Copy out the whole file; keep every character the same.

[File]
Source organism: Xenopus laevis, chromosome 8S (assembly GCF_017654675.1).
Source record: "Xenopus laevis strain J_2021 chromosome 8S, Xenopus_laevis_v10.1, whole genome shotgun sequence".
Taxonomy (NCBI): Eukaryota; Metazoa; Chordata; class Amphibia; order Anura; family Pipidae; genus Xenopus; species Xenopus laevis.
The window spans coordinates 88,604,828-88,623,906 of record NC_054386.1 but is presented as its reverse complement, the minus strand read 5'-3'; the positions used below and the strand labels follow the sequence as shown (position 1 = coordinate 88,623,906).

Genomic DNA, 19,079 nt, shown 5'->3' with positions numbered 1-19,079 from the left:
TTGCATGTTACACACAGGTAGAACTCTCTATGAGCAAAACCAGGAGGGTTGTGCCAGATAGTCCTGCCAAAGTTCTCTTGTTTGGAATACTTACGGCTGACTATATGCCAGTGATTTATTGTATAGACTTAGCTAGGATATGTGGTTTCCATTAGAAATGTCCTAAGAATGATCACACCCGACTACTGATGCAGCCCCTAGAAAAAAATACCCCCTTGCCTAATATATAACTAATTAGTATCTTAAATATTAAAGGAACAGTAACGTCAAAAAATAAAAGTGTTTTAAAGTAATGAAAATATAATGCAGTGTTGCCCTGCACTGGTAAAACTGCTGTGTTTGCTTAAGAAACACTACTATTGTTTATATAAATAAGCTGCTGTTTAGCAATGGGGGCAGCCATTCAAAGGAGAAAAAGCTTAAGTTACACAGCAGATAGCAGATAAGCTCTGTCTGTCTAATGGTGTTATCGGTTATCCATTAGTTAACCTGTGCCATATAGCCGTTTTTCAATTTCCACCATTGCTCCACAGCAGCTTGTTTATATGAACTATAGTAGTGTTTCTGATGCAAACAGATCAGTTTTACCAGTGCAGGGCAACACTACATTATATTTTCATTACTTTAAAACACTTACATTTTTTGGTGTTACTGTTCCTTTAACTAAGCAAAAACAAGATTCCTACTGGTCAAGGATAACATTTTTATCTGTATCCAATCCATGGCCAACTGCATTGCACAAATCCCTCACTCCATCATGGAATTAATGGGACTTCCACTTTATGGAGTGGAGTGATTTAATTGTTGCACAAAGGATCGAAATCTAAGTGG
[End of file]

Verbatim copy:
Source organism: Xenopus laevis, chromosome 8S (assembly GCF_017654675.1).
Source record: "Xenopus laevis strain J_2021 chromosome 8S, Xenopus_laevis_v10.1, whole genome shotgun sequence".
Taxonomy (NCBI): Eukaryota; Metazoa; Chordata; class Amphibia; order Anura; family Pipidae; genus Xenopus; species Xenopus laevis.
The window spans coordinates 88,604,828-88,623,906 of record NC_054386.1 but is presented as its reverse complement, the minus strand read 5'-3'; the positions used below and the strand labels follow the sequence as shown (position 1 = coordinate 88,623,906).

Genomic DNA, 19,079 nt, shown 5'->3' with positions numbered 1-19,079 from the left:
TTGCATGTTACACACAGGTAGAACTCTCTATGAGCAAAACCAGGAGGGTTGTGCCAGATAGTCCTGCCAAAGTTCTCTTGTTTGGAATACTTACGGCTGACTATATGCCAGTGATTTATTGTATAGACTTAGCTAGGATATGTGGTTTCCATTAGAAATGTCCTAAGAATGATCACACCCGACTACTGATGCAGCCCCTAGAAAAAAATACCCCCTTGCCTAATATATAACTAATTAGTATCTTAAATATTAAAGGAACAGTAACGTCAAAAAATAAAAGTGTTTTAAAGTAATGAAAATATAATGCAGTGTTGCCCTGCACTGGTAAAACTGCTGTGTTTGCTTAAGAAACACTACTATTGTTTATATAAATAAGCTGCTGTTTAGCAATGGGGGCAGCCATTCAAAGGAGAAAAAGCTTAAGTTACACAGCAGATAGCAGATAAGCTCTGTCTGTCTAATGGTGTTATCGGTTATCCATTAGTTAACCTGTGCCATATAGCCGTTTTTCAATTTCCACCATTGCTCCACAGCAGCTTGTTTATATGAACTATAGTAGTGTTTCTGATGCAAACAGATCAGTTTTACCAGTGCAGGGCAACACTACATTATATTTTCATTACTTTAAAACACTTACATTTTTTGGTGTTACTGTTCCTTTAACTAAGCAAAAACAAGATTCCTACTGGTCAAGGATAACATTTTTATCTGTATCCAATCCATGGCCAACTGCATTGCACAAATCCCTCACTCCATCATGGAATTAATGGGACTTCCACTTTATGGAGTGGAGTGATTTAATTGTTGCACAAAGGATCGAAATCTAAGTGG